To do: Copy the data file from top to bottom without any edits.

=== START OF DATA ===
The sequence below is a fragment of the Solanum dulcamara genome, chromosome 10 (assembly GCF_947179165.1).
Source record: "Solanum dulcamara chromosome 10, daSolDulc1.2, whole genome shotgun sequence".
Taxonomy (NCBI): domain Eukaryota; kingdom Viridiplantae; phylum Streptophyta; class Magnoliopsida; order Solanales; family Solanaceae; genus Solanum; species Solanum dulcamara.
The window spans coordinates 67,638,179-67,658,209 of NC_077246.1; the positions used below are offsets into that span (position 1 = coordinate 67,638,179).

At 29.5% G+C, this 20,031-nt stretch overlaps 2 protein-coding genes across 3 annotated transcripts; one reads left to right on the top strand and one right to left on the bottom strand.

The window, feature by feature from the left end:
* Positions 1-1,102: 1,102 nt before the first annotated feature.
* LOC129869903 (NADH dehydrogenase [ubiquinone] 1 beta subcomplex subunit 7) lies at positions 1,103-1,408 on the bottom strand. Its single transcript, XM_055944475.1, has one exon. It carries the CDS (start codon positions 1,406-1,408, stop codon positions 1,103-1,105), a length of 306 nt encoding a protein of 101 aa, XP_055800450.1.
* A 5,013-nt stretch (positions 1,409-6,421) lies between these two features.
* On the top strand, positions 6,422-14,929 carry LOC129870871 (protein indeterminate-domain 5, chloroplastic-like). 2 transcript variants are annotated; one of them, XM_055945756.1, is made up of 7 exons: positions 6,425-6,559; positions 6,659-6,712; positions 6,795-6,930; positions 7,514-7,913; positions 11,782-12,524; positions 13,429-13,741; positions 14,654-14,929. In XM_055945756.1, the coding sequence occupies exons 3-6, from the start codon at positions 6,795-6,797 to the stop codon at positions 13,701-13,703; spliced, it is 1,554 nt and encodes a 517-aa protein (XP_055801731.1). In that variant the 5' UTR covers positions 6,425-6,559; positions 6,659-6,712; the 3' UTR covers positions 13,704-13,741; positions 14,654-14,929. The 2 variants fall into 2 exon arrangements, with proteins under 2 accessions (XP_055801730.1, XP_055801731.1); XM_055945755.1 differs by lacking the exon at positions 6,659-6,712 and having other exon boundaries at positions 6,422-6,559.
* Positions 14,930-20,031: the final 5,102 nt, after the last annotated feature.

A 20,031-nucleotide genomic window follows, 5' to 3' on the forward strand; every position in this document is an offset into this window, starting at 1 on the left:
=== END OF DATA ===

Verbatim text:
The sequence below is a fragment of the Solanum dulcamara genome, chromosome 10 (assembly GCF_947179165.1).
Source record: "Solanum dulcamara chromosome 10, daSolDulc1.2, whole genome shotgun sequence".
Taxonomy (NCBI): domain Eukaryota; kingdom Viridiplantae; phylum Streptophyta; class Magnoliopsida; order Solanales; family Solanaceae; genus Solanum; species Solanum dulcamara.
The window spans coordinates 67,638,179-67,658,209 of NC_077246.1; the positions used below are offsets into that span (position 1 = coordinate 67,638,179).

At 29.5% G+C, this 20,031-nt stretch overlaps 2 protein-coding genes across 3 annotated transcripts; one reads left to right on the top strand and one right to left on the bottom strand.

The window, feature by feature from the left end:
* Positions 1-1,102: 1,102 nt before the first annotated feature.
* LOC129869903 (NADH dehydrogenase [ubiquinone] 1 beta subcomplex subunit 7) lies at positions 1,103-1,408 on the bottom strand. Its single transcript, XM_055944475.1, has one exon. It carries the CDS (start codon positions 1,406-1,408, stop codon positions 1,103-1,105), a length of 306 nt encoding a protein of 101 aa, XP_055800450.1.
* A 5,013-nt stretch (positions 1,409-6,421) lies between these two features.
* On the top strand, positions 6,422-14,929 carry LOC129870871 (protein indeterminate-domain 5, chloroplastic-like). 2 transcript variants are annotated; one of them, XM_055945756.1, is made up of 7 exons: positions 6,425-6,559; positions 6,659-6,712; positions 6,795-6,930; positions 7,514-7,913; positions 11,782-12,524; positions 13,429-13,741; positions 14,654-14,929. In XM_055945756.1, the coding sequence occupies exons 3-6, from the start codon at positions 6,795-6,797 to the stop codon at positions 13,701-13,703; spliced, it is 1,554 nt and encodes a 517-aa protein (XP_055801731.1). In that variant the 5' UTR covers positions 6,425-6,559; positions 6,659-6,712; the 3' UTR covers positions 13,704-13,741; positions 14,654-14,929. The 2 variants fall into 2 exon arrangements, with proteins under 2 accessions (XP_055801730.1, XP_055801731.1); XM_055945755.1 differs by lacking the exon at positions 6,659-6,712 and having other exon boundaries at positions 6,422-6,559.
* Positions 14,930-20,031: the final 5,102 nt, after the last annotated feature.

A 20,031-nucleotide genomic window follows, 5' to 3' on the forward strand; every position in this document is an offset into this window, starting at 1 on the left: